Thursday, 3 May 2012

MRSA ST398 goes from pigs to cattle

The significance of this Dutch research to Britain is not immediately apparent, but it seems real enough.

We know that British cattle have  MRSA and that this has reached the milk. We also know that this was covered-up for many months.

People have been infected, presumably either during the milking process or drinking the 2 percent of raw  (unpasteurised) milk still available in Britain.

The evidence comes directly from the House of Commons record where the Minister has been questioned by an alert MP nearly a year ago.
is the extract from Hansard ( the official record of the proceedings of Parliament )

Our previous articles cover the development of this scandal.

here  3 June 2011

MRSA in British milk and farm workers 

and here 6 June 2011

E. Coli in Sprouts and MRSA in milk

and here 18 June 2011

MRSA in Milk, Battle breaks out in Britain. Crooks versus Cranks.

As the BBC reported here in 2011 ... "A new strain of the MRSA "superbug" has been found in British cows and is believed to be infecting humans"...

Now it seems that MRSA st398 also travels from pigs to cattle. Clearly it may not be treatment of cattle with antibiotics that may be producing the MRSA in cows and milk. It may be the presence of pigs and cattle on the same farm.

The Dutch research can be found here

Acta Veterinaria Scandinavica 2012, 54:28 doi:10.1186/1751-0147-54-28
Mehri Tavakol (
Richard GM Olde Riekerink (
Otlis C Sampimon (
Willem JB Van Wamel (
Alex Van Belkum (
Theo JGM Lam (
ISSN 1751-0147
Article type Brief communication
Submission date 21 February 2012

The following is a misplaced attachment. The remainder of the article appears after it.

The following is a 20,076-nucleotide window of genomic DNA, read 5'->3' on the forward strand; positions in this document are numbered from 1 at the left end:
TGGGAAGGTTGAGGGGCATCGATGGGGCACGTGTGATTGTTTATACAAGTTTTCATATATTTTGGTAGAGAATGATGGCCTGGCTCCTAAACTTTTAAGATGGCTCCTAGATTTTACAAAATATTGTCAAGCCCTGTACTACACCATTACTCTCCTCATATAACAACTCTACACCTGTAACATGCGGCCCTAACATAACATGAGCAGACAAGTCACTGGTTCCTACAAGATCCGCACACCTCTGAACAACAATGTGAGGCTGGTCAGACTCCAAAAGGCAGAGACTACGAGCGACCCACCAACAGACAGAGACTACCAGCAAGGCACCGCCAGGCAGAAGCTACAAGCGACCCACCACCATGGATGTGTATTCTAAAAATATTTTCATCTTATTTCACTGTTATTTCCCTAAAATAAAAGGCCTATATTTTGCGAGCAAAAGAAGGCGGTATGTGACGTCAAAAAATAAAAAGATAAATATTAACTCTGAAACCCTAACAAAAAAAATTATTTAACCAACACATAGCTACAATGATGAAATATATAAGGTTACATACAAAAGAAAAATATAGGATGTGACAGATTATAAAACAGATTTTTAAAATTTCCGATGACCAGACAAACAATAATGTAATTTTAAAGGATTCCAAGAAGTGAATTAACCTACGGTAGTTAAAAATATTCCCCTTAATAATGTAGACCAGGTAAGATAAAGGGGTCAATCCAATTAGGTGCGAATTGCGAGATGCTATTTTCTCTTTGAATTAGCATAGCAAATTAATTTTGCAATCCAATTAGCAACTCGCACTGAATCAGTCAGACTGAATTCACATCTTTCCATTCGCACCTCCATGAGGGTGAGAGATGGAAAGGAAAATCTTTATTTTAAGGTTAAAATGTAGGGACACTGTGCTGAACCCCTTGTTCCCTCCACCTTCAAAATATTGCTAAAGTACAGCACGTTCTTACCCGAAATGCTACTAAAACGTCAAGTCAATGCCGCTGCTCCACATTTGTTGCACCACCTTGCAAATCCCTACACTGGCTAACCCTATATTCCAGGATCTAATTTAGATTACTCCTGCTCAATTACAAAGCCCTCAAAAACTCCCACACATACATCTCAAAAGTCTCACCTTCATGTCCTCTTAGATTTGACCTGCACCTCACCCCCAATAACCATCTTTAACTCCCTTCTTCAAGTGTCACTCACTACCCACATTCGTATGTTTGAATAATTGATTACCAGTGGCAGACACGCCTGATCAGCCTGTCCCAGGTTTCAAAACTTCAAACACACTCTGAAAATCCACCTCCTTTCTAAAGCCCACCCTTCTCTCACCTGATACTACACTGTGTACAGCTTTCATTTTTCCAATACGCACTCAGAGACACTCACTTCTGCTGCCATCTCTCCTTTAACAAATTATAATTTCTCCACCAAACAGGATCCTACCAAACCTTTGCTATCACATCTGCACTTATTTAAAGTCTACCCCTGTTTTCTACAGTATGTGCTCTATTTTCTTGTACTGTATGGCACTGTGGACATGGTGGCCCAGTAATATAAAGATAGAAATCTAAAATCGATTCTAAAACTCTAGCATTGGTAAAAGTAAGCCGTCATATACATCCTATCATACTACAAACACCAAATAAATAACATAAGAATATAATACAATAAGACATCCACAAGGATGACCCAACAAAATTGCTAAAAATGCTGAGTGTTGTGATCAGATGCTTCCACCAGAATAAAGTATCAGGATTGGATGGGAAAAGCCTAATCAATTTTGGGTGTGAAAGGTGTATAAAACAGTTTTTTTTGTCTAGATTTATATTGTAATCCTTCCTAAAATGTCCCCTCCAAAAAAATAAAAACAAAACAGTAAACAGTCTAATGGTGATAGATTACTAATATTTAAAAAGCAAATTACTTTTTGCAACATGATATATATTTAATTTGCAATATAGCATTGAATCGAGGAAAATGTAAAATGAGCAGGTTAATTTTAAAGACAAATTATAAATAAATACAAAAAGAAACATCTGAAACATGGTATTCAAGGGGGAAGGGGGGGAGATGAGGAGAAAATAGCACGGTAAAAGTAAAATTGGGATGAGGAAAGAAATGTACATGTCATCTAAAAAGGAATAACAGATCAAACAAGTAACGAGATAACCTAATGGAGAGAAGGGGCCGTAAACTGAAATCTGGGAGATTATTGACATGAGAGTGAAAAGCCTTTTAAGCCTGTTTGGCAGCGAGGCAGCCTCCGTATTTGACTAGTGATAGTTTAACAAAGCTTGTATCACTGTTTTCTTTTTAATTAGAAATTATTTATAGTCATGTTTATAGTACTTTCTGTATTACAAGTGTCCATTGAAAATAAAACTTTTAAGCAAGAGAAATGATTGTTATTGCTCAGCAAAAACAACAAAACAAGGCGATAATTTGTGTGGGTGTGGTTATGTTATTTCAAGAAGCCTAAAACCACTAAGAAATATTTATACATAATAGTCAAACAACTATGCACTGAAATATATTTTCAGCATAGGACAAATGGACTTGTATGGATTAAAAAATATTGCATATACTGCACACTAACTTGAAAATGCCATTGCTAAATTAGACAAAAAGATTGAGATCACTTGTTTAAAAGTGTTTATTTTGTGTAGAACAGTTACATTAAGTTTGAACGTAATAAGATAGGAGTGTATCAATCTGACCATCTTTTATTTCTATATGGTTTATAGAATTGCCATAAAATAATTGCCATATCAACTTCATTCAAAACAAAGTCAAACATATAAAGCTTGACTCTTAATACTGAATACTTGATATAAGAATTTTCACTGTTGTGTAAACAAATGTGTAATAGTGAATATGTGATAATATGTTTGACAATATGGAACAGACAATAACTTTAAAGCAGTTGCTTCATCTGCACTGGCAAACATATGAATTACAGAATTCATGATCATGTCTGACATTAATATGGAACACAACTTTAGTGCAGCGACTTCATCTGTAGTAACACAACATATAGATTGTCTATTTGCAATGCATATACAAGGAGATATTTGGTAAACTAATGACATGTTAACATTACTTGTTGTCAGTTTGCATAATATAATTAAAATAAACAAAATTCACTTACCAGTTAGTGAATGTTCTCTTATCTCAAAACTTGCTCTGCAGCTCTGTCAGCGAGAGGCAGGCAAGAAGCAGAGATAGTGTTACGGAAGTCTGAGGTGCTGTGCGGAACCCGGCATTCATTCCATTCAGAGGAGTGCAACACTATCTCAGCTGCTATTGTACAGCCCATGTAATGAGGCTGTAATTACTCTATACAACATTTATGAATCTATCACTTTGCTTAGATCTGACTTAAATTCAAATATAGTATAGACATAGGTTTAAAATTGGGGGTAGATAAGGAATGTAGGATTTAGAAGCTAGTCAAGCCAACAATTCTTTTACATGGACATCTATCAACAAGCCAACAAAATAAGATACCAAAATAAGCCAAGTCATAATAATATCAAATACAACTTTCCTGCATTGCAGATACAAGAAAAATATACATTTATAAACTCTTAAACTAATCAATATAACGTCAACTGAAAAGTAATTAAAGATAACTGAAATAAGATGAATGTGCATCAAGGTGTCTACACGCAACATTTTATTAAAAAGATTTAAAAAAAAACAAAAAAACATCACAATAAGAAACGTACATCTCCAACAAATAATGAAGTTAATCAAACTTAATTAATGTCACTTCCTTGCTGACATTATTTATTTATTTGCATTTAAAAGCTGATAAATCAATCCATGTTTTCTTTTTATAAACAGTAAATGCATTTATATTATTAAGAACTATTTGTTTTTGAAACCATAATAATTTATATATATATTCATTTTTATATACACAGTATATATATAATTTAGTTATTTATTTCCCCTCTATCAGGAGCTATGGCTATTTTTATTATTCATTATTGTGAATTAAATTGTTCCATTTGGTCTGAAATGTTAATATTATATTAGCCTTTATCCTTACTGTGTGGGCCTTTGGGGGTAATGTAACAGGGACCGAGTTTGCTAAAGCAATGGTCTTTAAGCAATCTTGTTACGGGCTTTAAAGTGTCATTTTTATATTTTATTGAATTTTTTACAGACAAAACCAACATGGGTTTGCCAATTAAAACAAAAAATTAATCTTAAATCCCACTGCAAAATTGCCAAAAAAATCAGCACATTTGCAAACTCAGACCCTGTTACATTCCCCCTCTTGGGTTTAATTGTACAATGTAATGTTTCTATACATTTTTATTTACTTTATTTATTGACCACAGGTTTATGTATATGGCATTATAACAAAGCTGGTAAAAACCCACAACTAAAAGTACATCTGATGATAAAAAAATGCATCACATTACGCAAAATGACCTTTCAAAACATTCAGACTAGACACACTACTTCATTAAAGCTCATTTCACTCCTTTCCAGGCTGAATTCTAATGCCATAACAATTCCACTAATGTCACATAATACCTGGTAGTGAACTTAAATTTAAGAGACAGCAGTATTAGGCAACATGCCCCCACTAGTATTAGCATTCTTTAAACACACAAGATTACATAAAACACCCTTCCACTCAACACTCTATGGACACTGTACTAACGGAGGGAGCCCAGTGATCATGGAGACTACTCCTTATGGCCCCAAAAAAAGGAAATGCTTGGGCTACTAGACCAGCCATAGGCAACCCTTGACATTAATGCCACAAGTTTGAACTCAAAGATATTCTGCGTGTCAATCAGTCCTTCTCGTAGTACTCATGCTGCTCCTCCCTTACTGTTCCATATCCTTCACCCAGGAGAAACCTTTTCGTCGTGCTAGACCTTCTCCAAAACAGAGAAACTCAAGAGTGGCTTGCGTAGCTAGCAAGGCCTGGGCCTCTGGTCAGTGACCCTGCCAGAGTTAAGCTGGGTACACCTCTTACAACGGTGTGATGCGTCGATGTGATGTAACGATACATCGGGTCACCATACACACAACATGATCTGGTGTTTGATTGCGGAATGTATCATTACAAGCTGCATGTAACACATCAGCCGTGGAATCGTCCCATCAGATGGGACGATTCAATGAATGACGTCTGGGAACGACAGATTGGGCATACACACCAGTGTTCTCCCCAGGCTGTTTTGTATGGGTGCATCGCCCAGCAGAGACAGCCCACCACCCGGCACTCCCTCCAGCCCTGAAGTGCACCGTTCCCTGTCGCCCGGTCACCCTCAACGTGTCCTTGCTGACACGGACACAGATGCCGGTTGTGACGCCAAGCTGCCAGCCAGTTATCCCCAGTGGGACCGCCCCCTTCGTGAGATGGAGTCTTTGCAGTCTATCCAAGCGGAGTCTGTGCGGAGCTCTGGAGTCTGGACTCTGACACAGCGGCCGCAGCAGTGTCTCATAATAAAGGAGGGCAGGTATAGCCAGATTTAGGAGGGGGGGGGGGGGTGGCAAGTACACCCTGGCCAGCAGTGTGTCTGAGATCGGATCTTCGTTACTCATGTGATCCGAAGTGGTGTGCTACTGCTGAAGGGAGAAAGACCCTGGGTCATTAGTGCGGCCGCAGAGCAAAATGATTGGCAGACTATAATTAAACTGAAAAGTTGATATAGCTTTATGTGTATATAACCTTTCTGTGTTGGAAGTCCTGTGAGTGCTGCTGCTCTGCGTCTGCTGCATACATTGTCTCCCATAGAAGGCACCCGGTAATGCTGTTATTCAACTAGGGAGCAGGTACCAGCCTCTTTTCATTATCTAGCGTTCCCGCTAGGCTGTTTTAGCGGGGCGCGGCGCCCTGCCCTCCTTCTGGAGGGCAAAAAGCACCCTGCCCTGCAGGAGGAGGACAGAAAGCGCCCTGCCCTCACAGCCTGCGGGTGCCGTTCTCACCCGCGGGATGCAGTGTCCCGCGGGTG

Acceptance date 1 May 2012
Publication date 1 May 2012
Article URL
This peer-reviewed article was published immediately upon acceptance. It can be downloaded,
printed and distributed freely for any purposes (see copyright notice below

During routinely screening (50.000 milk samples on an annual basis) 14 MRSA ST398
strains were identified in the period of January 2008 to September 2008 in 14 different dairy
herds located in the provinces Overijssel and Gelderland the Netherland. Molecular analysis
was performed by Cfr9I PFGE, ST398-specific diagnostic PCR, spa typing, SCCmec typing
and Panton-Valentine Leukocidin (PVL) gene PCR. The molecular analyses of 14 MRSA
(one MRSA strain per herd) strains revealed that all strains belong to ST398 with 3 closely
related spa types (t011, t108 and t889, all commonly found in pigs) and carry 2 different
SCCmec types, IVa and V. All MRSA strains were resistant to two or more classes of
antibiotics and also PVL negative. The majority of farms (n = 9, 64%) harboured combined
livestock with both cows and pigs present. Our study contributes to the growing evidence that
MRSA ST398 is transmitted among various animal species and can be considered as an
etiological agent of mastitis in dairy cows.